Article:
These cottons represent living history and human achievement in natural and sustainable systems, many of these cottons exhibit a tolerance to pest and disease pressures that modern cottons do not and these cottons can even be grown in very poor soil with very good results. Indeed these cottons are far removed in practicality, advantageous traits, beauty, and utilitarian traits from their genetically modified and environmentally damaging cousins, the cultivated white cotton of the south. Among the other virtues of these beautiful cultivars are and increased an unique softness to the touch, they are hardy and genetically diverse, adapted to a number of growing environments, pest and drought tolerant, and they eliminate the need for harmful chemical dyes which further pollute the already fragile eco-systems in cotton growing states.
Indeed I would love to see gardeners across the nations take up the hard work of saving and maintaining old strains of cottons, new potential crosses, and genetically diverse blends, even if the boles are never put to their advantageous use they do make a beautiful border plant and an interesting and important living history lesson.
Quinoa is an ancient cereal or pseudo cereal (not a true member of the grass family) grown for its edible seeds and greens. Quinoa was developed in the Andean region of South America where it has been grown for nearly 6,000 years by the Native American tribes in this region, usually at high elevations, making it a somewhat hardy and versatile crop. In morphology and description it somewhat resembles another South American grain crop, Amaranth which we will also be growing in trials this year. Quinoa is of interest not just because of it history and perceived rarity in North America making it a niche product but also because of its nutritional properties. Quinoa is 12-18% protein and high in essential amino acids, Iron, Magnesium, Phosphorus, and dietary fiber, and is also low in Gluten making it a nearly complete food and also a kosher source of food and a great alternative for diabetics.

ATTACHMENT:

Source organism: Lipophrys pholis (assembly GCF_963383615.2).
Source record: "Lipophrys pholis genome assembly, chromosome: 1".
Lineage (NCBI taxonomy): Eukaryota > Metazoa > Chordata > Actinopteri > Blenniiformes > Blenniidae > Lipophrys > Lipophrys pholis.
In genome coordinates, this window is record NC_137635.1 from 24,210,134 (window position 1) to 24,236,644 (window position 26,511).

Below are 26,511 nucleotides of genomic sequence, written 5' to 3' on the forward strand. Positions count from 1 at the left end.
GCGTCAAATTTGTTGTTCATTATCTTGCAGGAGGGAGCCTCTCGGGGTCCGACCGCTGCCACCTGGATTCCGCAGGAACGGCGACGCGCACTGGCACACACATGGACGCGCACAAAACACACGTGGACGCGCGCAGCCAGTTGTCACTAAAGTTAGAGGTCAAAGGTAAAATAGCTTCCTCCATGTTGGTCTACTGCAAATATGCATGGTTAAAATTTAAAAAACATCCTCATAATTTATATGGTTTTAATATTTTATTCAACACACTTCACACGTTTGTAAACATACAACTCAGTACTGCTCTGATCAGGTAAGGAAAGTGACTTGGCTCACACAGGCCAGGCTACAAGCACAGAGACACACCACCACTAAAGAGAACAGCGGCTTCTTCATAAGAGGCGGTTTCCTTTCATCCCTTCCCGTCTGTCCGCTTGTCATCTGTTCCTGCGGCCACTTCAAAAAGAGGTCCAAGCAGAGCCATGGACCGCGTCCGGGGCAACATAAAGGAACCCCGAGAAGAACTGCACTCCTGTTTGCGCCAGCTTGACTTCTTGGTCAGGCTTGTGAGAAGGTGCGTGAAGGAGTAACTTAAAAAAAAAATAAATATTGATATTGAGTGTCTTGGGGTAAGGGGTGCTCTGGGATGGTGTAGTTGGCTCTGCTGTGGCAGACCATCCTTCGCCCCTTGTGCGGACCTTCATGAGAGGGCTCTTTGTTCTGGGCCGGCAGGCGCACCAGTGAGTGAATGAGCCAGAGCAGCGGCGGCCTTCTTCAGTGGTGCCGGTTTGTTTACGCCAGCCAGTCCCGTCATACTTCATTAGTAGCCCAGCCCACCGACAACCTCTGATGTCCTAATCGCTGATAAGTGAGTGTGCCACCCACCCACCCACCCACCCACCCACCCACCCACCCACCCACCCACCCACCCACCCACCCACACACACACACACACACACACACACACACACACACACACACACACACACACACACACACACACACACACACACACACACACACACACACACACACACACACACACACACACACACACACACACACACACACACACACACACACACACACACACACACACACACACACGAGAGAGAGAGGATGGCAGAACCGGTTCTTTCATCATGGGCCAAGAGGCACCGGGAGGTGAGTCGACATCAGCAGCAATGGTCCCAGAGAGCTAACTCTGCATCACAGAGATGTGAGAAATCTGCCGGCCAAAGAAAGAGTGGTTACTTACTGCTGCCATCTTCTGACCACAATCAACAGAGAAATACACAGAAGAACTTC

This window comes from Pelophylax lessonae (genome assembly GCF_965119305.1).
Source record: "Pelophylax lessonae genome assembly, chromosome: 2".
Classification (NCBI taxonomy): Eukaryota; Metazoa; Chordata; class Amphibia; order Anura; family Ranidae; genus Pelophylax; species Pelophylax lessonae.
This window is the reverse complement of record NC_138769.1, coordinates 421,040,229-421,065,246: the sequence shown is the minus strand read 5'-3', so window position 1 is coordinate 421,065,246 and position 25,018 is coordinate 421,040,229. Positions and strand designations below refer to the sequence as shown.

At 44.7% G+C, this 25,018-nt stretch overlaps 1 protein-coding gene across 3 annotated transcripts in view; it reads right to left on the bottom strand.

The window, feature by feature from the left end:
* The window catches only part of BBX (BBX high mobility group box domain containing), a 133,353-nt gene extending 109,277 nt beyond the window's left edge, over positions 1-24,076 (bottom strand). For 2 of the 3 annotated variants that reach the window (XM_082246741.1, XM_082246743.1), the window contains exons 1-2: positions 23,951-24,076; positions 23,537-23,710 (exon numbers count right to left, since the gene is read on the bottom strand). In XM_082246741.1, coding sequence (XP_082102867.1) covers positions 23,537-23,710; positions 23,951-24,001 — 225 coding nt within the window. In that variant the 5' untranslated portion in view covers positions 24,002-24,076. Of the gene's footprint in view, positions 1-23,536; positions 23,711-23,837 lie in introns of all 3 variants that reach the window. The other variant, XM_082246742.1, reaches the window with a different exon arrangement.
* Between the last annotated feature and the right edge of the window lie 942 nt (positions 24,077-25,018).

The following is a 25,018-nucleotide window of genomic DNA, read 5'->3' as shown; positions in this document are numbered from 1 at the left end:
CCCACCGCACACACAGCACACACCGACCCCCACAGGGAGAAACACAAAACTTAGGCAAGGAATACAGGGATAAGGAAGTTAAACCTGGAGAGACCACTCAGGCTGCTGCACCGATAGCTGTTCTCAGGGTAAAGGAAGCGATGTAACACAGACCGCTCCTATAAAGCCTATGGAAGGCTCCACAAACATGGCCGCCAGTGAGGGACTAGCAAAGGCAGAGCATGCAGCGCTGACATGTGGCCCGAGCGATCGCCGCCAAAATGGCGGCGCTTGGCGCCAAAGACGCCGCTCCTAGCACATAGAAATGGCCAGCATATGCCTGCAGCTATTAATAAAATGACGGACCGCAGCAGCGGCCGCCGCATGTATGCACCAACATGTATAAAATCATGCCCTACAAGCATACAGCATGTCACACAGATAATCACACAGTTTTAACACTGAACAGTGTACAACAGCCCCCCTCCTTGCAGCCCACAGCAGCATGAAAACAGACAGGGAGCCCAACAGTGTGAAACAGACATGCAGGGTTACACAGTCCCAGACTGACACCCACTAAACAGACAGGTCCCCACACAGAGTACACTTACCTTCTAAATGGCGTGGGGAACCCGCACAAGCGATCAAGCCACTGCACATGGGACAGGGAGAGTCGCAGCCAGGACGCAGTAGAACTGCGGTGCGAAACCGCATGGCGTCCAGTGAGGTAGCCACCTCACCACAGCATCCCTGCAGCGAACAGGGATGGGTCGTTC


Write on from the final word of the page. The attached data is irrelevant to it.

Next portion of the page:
We will be growing out three varieties of Quinoa this year sourced from Seeds of Change.
The seed/grain apparently contains Saponins which impart a bitter flavor. A trait which is desirable in the field to ward off birds and other scavenging pests but not too popular in the culinary trade. It is apparently this bitter flavor which may have caused the Europeans to pass up this important staple of Native American diet while they were colonizing the Americas. The Saponins are removed using water prior to cooking. Some amount of educating the public about this important crop will be expected, in time however we feel its virtues will outweigh the extra steps of preparation.
Amaranth refers to a wide variety of species (60 or so) with a widespread range and culinary or other uses which produce vividly colorful inflorescences (flower spikes) and foliage.
The types which we will be growing this year are used much like the Quinoa mentioned above and originated in the same areas (Amaranthus caudatus, Amaranthus cruentus, and Amaranthus hypochondriacus.). The foliage can be eaten as a pot herb/cooked green and the seed is used as a grain. Amaranth is high in essential amino acids and lycopene and is a crop to be watched in the future, particularly for arid climates where drought tolerance is absolutely necessary and where nutrition is scarce and land poor.
We will be developing, selecting, and maintain Amaranths here on the farm and for distribution through Hip-Gnosis Seed Development. Searching and selecting specifically for productivity, beauty, taste and nutrition and seeking to develop new colors of inflorescences.
This year will also see a grow out of several rare South American root crops such as Yacon, Maca, and Oca. At a later time we will publish a general paper on these particular crops. The above published paper will be updated as the 2008 season progresses and we harvest a crop, seeds, make selections, and take notes on general and natural observations.